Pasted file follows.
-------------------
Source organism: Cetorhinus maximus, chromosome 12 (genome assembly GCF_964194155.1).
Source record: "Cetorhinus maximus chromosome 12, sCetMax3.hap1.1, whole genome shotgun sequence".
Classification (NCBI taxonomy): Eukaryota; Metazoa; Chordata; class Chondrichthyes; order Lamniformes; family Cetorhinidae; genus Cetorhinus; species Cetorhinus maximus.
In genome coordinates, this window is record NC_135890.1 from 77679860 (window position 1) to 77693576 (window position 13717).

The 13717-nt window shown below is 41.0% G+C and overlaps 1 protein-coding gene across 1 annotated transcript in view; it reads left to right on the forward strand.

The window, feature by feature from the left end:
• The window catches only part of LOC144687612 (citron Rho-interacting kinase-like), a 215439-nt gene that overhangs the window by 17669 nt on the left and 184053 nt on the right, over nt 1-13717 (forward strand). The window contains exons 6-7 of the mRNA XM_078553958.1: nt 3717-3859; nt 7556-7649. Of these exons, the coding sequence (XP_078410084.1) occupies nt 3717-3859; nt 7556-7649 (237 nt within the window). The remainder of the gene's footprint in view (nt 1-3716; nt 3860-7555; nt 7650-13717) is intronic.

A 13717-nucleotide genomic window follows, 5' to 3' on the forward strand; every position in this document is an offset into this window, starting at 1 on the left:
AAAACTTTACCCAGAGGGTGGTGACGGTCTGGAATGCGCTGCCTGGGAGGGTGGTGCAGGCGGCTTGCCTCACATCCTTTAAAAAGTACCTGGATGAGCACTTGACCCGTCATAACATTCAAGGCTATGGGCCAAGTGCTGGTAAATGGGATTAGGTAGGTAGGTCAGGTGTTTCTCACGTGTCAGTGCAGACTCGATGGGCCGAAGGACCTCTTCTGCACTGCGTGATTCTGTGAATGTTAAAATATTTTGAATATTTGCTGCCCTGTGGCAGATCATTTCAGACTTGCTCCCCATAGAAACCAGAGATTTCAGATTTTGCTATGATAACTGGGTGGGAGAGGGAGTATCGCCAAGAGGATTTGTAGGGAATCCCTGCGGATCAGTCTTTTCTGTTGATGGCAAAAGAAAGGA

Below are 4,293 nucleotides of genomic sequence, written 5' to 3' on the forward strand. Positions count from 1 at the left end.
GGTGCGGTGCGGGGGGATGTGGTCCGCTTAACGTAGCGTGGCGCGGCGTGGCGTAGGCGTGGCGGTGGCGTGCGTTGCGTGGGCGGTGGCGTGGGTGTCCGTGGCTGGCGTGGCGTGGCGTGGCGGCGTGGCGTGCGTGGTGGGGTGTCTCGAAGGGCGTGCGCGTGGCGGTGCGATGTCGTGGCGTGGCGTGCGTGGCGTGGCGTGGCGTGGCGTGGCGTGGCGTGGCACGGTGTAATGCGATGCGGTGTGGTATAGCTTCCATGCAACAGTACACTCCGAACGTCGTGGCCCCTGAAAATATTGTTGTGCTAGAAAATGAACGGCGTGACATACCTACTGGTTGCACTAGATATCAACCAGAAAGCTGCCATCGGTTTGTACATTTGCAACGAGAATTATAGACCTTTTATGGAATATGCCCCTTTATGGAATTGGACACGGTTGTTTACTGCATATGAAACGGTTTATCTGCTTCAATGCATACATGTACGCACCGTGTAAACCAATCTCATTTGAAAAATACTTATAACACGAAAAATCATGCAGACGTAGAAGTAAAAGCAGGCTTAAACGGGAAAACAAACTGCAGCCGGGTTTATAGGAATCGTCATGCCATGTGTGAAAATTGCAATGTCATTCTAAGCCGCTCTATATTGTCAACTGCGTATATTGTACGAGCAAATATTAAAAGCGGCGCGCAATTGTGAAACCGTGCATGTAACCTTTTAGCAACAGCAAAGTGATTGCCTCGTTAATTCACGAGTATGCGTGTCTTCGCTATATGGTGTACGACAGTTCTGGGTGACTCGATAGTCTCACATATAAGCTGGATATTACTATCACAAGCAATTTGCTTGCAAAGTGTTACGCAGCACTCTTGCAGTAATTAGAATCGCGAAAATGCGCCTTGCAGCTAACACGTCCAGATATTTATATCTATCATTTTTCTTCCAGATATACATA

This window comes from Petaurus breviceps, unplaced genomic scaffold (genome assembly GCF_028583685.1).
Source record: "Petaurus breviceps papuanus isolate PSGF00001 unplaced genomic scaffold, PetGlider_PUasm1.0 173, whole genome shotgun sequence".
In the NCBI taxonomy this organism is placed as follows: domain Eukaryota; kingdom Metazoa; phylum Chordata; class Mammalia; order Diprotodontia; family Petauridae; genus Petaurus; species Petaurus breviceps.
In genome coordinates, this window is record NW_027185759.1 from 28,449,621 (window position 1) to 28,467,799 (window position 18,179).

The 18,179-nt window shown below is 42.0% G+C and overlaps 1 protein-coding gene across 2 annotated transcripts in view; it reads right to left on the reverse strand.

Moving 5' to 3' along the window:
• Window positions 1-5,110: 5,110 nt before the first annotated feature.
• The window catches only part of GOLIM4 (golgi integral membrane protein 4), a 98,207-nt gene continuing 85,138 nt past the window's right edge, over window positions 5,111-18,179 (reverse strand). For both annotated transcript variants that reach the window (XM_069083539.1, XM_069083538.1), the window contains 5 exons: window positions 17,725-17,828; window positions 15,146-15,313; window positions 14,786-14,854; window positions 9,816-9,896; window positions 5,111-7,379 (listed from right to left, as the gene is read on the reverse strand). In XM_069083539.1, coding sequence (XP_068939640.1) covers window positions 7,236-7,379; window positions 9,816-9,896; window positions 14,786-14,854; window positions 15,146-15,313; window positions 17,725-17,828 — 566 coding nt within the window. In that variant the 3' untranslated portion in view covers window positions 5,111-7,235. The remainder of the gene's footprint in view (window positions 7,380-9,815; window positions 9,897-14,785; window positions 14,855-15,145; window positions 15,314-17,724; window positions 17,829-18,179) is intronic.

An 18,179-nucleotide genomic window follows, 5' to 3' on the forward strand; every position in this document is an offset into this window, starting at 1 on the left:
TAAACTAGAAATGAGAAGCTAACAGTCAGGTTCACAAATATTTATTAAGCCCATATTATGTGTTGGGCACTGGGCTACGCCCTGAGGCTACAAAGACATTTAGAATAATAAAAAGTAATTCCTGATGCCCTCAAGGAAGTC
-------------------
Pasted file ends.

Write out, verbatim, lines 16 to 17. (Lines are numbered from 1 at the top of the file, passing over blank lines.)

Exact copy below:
The 18,179-nt window shown below is 42.0% G+C and overlaps 1 protein-coding gene across 2 annotated transcripts in view; it reads right to left on the reverse strand.

Moving 5' to 3' along the window: